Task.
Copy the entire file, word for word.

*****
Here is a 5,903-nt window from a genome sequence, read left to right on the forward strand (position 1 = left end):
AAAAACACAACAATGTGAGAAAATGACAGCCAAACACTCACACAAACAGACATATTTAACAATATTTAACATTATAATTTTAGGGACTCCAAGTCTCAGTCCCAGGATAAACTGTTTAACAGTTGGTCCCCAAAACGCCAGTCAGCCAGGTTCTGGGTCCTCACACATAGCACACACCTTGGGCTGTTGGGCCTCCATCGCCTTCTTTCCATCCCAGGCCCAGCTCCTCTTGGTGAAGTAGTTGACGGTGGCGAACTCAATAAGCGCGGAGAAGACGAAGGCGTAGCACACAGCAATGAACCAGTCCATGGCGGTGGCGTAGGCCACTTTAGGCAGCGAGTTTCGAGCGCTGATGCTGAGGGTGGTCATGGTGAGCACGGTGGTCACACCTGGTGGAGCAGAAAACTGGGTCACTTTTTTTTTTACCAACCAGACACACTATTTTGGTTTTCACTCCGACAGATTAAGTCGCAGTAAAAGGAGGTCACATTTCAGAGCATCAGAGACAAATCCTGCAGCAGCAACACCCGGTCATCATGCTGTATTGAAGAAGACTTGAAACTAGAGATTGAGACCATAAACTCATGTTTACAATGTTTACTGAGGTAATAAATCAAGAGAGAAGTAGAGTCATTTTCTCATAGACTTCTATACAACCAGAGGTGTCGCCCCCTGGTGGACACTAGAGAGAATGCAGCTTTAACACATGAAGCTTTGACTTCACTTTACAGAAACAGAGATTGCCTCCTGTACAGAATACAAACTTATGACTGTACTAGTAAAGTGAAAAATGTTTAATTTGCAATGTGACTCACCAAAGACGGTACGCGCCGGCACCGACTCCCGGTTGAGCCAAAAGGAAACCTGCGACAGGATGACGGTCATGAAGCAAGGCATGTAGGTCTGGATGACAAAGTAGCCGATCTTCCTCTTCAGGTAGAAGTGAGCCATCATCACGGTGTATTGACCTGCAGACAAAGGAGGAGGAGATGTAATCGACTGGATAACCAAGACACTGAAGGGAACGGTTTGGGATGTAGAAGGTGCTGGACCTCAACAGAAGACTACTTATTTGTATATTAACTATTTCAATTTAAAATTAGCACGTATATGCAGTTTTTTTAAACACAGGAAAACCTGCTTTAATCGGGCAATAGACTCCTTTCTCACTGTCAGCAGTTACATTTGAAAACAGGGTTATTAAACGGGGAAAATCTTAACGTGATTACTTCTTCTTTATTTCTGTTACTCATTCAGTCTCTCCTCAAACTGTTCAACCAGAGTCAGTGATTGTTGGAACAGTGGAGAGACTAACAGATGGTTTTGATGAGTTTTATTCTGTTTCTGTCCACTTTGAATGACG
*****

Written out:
Here is a 5,903-nt window from a genome sequence, read left to right on the forward strand (position 1 = left end):
AAAAACACAACAATGTGAGAAAATGACAGCCAAACACTCACACAAACAGACATATTTAACAATATTTAACATTATAATTTTAGGGACTCCAAGTCTCAGTCCCAGGATAAACTGTTTAACAGTTGGTCCCCAAAACGCCAGTCAGCCAGGTTCTGGGTCCTCACACATAGCACACACCTTGGGCTGTTGGGCCTCCATCGCCTTCTTTCCATCCCAGGCCCAGCTCCTCTTGGTGAAGTAGTTGACGGTGGCGAACTCAATAAGCGCGGAGAAGACGAAGGCGTAGCACACAGCAATGAACCAGTCCATGGCGGTGGCGTAGGCCACTTTAGGCAGCGAGTTTCGAGCGCTGATGCTGAGGGTGGTCATGGTGAGCACGGTGGTCACACCTGGTGGAGCAGAAAACTGGGTCACTTTTTTTTTTACCAACCAGACACACTATTTTGGTTTTCACTCCGACAGATTAAGTCGCAGTAAAAGGAGGTCACATTTCAGAGCATCAGAGACAAATCCTGCAGCAGCAACACCCGGTCATCATGCTGTATTGAAGAAGACTTGAAACTAGAGATTGAGACCATAAACTCATGTTTACAATGTTTACTGAGGTAATAAATCAAGAGAGAAGTAGAGTCATTTTCTCATAGACTTCTATACAACCAGAGGTGTCGCCCCCTGGTGGACACTAGAGAGAATGCAGCTTTAACACATGAAGCTTTGACTTCACTTTACAGAAACAGAGATTGCCTCCTGTACAGAATACAAACTTATGACTGTACTAGTAAAGTGAAAAATGTTTAATTTGCAATGTGACTCACCAAAGACGGTACGCGCCGGCACCGACTCCCGGTTGAGCCAAAAGGAAACCTGCGACAGGATGACGGTCATGAAGCAAGGCATGTAGGTCTGGATGACAAAGTAGCCGATCTTCCTCTTCAGGTAGAAGTGAGCCATCATCACGGTGTATTGACCTGCAGACAAAGGAGGAGGAGATGTAATCGACTGGATAACCAAGACACTGAAGGGAACGGTTTGGGATGTAGAAGGTGCTGGACCTCAACAGAAGACTACTTATTTGTATATTAACTATTTCAATTTAAAATTAGCACGTATATGCAGTTTTTTTAAACACAGGAAAACCTGCTTTAATCGGGCAATAGACTCCTTTCTCACTGTCAGCAGTTACATTTGAAAACAGGGTTATTAAACGGGGAAAATCTTAACGTGATTACTTCTTCTTTATTTCTGTTACTCATTCAGTCTCTCCTCAAACTGTTCAACCAGAGTCAGTGATTGTTGGAACAGTGGAGAGACTAACAGATGGTTTTGATGAGTTTTATTCTGTTTCTGTCCACTTTGAATGACG